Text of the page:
Thoughts about the Fifth Ave. nest and a PS
[Written late Wednesday night]
As Pale Male and Lola continue their faithful vigil high above Fifth Avenue, their admirers in the world below are beginning to accept the reality of another season without eggs hatching. For those whose reality requires confirmation by the NY Times, that article by Tom Lueck [the NY Times special Pale Male reporter] is imminent, perhaps as soon as today. A note came recently from Mai Stewart that puts everything into a lovely perspective:
I was so eager and hopeful, along with everyone else, for babies this year, but now I find I have another surprising feeling -- one of great gratitude for even having had the opportunity to see what we've seen of PM/Lola and of everything they give us -- their great beauty, their great spirit, their great adaptability, the amazing way they've taken to NYC, and, of course, the joy of eyasses past.
I'm not a scientist so I don't know what the odds are for next year, but I know I'll keep hoping and looking forward each year, until something occurs definitively to rule out the possibility of PM/Lola having more offspring.Meanwhile, chicks are popping out at other NYC nests.
There are THREE chicks at the new nest in Riverside Park [at 79th Street.]
There are an unknown number of chicks in Rosie and Hawkeye's nest at Fordham University. The parents are feeding, but the nest is too deep to see chicks' heads yet .
And more coming.
To get further details and up-to-the-minute hawk news, check out Bruce Yolton's blog - HTTP://www.urbanhawks.blogs.com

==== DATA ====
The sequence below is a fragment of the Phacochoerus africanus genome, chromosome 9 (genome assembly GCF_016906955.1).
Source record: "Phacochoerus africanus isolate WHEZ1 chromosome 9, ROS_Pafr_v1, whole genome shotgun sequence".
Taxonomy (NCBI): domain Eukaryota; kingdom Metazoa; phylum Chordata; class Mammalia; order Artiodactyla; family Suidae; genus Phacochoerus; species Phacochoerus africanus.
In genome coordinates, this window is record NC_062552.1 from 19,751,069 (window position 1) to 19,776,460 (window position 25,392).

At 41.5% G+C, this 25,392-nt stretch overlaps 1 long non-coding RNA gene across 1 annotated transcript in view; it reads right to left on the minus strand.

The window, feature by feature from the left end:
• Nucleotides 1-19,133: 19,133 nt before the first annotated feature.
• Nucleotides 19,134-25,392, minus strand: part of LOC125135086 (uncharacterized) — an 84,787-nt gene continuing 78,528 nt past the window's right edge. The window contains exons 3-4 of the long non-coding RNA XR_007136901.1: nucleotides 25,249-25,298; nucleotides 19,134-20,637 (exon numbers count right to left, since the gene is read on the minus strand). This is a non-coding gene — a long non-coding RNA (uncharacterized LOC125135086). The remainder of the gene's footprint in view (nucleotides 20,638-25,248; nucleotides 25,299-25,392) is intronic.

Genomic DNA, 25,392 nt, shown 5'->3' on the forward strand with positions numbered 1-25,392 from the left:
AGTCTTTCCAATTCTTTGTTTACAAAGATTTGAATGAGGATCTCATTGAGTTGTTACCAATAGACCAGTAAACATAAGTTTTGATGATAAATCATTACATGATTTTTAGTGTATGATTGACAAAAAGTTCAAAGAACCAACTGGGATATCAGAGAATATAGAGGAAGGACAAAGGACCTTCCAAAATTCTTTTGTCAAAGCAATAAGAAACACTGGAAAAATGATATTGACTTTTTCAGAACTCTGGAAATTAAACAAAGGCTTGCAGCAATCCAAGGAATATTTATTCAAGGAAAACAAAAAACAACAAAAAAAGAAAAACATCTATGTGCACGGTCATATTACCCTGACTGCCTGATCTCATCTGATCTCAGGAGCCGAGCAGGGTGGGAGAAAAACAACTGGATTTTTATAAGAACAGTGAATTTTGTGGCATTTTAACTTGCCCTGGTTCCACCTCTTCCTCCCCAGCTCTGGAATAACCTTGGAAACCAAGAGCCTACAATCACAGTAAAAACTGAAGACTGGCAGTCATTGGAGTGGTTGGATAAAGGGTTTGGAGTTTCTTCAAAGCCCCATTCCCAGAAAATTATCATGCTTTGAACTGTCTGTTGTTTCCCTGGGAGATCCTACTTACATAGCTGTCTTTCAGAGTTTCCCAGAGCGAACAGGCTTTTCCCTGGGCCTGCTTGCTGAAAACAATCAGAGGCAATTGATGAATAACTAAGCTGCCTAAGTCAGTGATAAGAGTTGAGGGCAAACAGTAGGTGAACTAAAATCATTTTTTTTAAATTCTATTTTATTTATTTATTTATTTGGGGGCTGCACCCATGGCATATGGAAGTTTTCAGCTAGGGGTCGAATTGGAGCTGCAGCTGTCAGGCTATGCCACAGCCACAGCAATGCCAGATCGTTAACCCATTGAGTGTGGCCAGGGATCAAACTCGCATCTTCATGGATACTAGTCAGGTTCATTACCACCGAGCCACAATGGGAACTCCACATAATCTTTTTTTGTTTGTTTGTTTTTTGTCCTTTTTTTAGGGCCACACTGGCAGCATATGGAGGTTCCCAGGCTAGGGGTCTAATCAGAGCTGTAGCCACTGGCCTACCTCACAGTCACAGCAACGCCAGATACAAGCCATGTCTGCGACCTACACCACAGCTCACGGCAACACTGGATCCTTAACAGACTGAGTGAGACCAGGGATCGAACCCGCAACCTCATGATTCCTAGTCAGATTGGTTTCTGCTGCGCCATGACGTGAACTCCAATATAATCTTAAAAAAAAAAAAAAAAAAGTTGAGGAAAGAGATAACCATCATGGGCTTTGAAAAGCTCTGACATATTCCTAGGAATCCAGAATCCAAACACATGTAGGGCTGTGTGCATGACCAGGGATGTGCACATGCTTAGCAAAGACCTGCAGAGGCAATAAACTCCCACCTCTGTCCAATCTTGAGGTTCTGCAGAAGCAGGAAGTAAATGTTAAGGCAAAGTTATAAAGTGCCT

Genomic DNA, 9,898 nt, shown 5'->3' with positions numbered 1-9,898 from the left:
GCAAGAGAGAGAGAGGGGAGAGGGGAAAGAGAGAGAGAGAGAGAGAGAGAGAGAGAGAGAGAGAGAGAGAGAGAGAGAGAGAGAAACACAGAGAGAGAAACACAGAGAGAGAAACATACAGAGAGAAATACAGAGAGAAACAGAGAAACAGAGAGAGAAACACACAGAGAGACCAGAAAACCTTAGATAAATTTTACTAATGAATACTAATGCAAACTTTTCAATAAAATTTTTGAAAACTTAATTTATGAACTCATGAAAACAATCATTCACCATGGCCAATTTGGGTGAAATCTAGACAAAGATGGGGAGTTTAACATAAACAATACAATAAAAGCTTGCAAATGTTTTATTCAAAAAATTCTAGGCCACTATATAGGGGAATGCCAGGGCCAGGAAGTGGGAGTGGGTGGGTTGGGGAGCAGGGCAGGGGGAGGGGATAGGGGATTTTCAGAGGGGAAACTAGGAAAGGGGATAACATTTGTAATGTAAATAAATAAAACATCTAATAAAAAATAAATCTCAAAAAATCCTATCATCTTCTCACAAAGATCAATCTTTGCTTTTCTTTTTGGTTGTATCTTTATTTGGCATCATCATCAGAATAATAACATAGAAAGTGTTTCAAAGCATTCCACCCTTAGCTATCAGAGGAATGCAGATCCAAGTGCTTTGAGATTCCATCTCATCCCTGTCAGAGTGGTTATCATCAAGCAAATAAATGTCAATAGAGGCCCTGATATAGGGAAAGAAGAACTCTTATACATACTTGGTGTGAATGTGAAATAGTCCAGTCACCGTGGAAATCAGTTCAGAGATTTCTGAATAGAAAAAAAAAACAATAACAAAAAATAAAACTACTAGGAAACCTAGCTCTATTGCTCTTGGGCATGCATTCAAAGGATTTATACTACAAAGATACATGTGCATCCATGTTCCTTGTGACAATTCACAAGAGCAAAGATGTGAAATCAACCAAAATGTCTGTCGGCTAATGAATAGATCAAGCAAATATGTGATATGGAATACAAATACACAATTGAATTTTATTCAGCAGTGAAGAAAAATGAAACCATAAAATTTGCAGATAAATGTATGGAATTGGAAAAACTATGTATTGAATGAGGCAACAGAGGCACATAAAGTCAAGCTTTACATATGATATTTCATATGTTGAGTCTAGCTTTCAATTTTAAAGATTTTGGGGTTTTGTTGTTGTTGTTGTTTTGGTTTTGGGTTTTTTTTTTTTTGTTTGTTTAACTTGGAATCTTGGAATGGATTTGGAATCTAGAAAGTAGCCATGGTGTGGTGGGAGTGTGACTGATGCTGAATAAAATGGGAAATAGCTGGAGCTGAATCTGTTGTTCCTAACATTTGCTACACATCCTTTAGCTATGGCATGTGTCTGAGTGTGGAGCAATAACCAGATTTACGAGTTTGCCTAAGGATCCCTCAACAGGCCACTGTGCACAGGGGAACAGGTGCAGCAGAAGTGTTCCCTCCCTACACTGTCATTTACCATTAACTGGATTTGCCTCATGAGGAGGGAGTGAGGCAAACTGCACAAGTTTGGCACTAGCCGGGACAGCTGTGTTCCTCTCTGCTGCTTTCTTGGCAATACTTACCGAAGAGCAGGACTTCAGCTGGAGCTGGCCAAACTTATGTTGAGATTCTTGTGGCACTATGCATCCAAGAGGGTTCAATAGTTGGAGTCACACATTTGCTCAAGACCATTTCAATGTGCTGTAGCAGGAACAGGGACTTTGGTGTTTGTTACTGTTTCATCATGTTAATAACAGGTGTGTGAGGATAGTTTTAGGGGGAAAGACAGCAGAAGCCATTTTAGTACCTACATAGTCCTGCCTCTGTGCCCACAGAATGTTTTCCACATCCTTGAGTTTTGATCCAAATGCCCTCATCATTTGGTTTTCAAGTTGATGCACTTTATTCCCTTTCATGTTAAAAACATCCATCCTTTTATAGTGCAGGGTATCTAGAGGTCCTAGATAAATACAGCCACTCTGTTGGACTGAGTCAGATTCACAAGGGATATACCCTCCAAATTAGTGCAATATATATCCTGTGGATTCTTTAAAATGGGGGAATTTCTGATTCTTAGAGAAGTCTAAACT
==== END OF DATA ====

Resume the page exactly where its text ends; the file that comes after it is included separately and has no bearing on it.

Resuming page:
PS I'm leaving in a few hours for a brief trip to the Czech Republic. I'll be back next Tuesday.
PPS It's Thursday morning now and here's the NY Times Article, just as it was delivered to my doorstep minutes ago:
Reprise: The Fifth Avenue Ballad of Pale Male and Lola
April is the cruelest month.
Or so it was, again, for Pale Male and Lola, the renowned red-tailed hawks of Central Park. For the fourth year, the pair spent part of March and all of April tending eggs that Lola laid in a 12th-floor nest on the facade of an opulent Fifth Avenue co-op that fronts the park.
And for the fourth time, for reasons that have mystified raptor biologists and ardent Central Park hawk watchers, the eggs failed to hatch, New York City Audubon reported on Wednesday. With the arrival of May, the eggs’ incubation period has clearly passed.
“I don’t want to talk about disappointment,” said Glenn Phillips, the executive director of New York City Audubon. Instead, he said, he preferred to celebrate the life and times of Pale Male, who is believed to have first arrived in Central Park in 1991 and who has come to symbolize the resiliency of wildlife adapting to urban environments.
“He reminds us of the value of wildlife in New York City,” Mr. Phillips said.
Pale Male built his first nest in 1993 at its current location — atop a 12th-floor ledge at 927 Fifth Avenue, at 74th Street — and has adapted to his urban environment with remarkable ease. From 1995 to 2004, feeding on the park’s pigeons and rats, he attracted a succession of mates and sired 23 youngsters, according to Marie Winn, the author of “Red Tails in Love,” a 1998 book that chronicled the lives of red-tailed hawks in Manhattan.